The chassis itself is a fairly standard design for the earlier Lenovo Tinys. It measures 179 x 183 x 35mm (7.0 x 7.2 x 1.4in) which puts it just over 1L in displacement and goes up to a maximum of 2.9lbs of weight. The front of the system has a headphone/ headset jack and microphone jack for audio and two USB 3.0 Type-A ports for basic connectivity. One of those USB ports has “always on” power.
The rear of our unit has two standard DisplayPorts. The optional port on our test unit is a third DisplayPort but that can also be blank or a different interface. There are four USB ports. Three are USB 2.0 ports and one is a USB 3.0 port. Perhaps the biggest disappointment here is that there are so few USB 3.0 ports. These were 2018-era machines so one would hope for more USB 3.0 connectivity.
The RJ45 1GbE port is Realtek RTL8111 powered NIC. That NIC is well supported in Linux and Windows. It is not supported out of the box by solutions with weak hardware support such as VMware ESXi. There are ways to get the driver to make this work in older ESXi versions.
The system cover comes off by simply unscrewing a screw. Inside we can see a somewhat familiar layout. The CPU is on the top. Here we can see the CPU, heatsink, and fan assembly dominate the PCB. Something that is different here than with many of the other TMM units we have is that the two DDR4 SODIMM slots are not in-line with this complex. Instead, the SODIMMs are located below the socket and under the 2.5″ drive tray. The CPU in our unit was an AMD Ryzen Pro 3 2200GE. This is a 35W 4 core/ 4 thread CPU with integrated Vega 8 graphics. There are other options with higher-end Ryzen 5 APUs which offer eight threads.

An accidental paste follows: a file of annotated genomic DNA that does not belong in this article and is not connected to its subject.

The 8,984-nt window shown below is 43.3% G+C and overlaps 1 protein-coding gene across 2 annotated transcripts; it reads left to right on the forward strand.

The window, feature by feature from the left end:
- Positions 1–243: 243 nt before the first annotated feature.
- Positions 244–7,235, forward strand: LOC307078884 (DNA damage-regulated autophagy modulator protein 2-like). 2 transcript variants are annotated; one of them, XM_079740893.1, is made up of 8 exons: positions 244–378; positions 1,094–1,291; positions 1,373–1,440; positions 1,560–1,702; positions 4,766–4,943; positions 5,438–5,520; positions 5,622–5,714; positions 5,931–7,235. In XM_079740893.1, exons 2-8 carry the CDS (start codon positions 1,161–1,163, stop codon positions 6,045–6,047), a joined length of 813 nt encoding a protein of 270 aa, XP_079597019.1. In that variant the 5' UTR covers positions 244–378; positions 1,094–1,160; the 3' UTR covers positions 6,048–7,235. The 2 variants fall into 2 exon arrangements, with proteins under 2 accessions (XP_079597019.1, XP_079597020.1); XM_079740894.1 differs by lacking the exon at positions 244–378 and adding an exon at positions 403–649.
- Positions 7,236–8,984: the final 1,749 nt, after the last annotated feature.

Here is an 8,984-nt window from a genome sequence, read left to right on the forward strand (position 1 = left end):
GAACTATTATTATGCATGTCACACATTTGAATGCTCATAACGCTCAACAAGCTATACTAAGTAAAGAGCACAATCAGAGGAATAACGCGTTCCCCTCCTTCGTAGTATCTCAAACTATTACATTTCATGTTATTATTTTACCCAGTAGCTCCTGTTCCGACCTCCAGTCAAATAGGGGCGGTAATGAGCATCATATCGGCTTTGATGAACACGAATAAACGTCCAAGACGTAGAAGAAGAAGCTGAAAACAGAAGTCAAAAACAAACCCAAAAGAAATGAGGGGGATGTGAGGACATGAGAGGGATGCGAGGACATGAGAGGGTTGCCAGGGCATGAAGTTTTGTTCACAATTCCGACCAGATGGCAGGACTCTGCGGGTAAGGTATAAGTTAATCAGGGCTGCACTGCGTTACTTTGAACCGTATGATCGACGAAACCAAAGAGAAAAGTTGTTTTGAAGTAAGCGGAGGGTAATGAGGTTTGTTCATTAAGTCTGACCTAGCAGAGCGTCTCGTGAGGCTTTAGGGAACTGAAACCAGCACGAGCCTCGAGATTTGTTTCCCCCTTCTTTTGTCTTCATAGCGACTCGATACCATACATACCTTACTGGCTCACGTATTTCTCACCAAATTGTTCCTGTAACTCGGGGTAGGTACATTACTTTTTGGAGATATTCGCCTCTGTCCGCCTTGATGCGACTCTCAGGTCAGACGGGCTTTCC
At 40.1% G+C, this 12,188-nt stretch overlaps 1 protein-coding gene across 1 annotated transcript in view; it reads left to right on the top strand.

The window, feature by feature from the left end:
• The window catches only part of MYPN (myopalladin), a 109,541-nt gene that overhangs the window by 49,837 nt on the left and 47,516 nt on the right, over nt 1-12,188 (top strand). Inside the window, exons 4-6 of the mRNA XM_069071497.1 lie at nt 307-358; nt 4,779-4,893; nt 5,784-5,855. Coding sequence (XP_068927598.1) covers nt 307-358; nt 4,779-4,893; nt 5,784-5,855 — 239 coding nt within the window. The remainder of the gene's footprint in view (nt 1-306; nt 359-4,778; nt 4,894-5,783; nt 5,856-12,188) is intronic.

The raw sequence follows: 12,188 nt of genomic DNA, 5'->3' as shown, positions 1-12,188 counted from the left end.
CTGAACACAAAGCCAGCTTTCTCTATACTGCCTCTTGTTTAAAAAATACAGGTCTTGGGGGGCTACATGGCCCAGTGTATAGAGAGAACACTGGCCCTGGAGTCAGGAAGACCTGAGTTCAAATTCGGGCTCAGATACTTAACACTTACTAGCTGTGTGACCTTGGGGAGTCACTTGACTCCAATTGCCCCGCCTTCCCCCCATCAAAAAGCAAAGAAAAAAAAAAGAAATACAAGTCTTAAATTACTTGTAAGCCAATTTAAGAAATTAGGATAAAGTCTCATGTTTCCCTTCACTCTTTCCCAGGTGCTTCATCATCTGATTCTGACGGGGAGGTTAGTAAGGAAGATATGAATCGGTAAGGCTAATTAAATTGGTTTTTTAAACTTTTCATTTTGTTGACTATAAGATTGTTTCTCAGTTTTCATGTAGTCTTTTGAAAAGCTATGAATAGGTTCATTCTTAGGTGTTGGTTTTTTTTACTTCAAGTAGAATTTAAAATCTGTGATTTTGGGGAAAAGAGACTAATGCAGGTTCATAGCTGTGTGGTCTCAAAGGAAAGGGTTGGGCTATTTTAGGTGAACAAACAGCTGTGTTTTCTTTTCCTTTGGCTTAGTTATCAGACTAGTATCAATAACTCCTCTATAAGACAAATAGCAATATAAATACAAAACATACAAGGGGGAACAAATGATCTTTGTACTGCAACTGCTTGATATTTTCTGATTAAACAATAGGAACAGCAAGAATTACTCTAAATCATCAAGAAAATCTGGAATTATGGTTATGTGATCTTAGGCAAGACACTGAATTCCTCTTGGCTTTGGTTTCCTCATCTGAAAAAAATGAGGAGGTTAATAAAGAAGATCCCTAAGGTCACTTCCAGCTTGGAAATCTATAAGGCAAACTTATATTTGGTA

The 2.5″ drive tray is a bit different than what we typically see in this segment. Drive trays from Dell, HP, and many Lenovo offerings, including the Lenovo M710q Tiny (TMM CE review coming) all, have more tool-less drive tray designs. In comparison, the M715q Tiny’s tray feels like one from a bygone era. These came with SSD and HD options, but the tray is easy to mount SSDs to. There is a bit of interaction in our unit between the WiFi card’s screw and the 2.5″ tray that means we had to remove the WiFi adapter screw before removing the drive tray.
With the 2.5″ drive assembly removed, we can see the motherboard. There are two M.2 slots. One is a M.2 WLAN module slot, the other is a M.2 2242 (42mm) and 2280 (80mm) SSD slot. The SSD we found in ours was a 42mm M.2 NVMe SSD from Western Digital. This is a DRAM-less SSD and is thus heavily optimized for cost over performance.
Our unit came with a WiFi 5 module. Not all of these units had a WiFi module installed but the ones that do generally have a 802.11ac with Bluetooth 4.x support. From what we have found, Lenovo uses a number of different vendors here.
One can quickly tell that while the AMD iteration is a numerically higher model number, this is a much older design and is less serviceable than its Intel counterpart the M710q which follows the Lenovo P320‘s design language for SODIMM and M.2 expansion.
We have more details on the spec page which will be next along with a look at performance.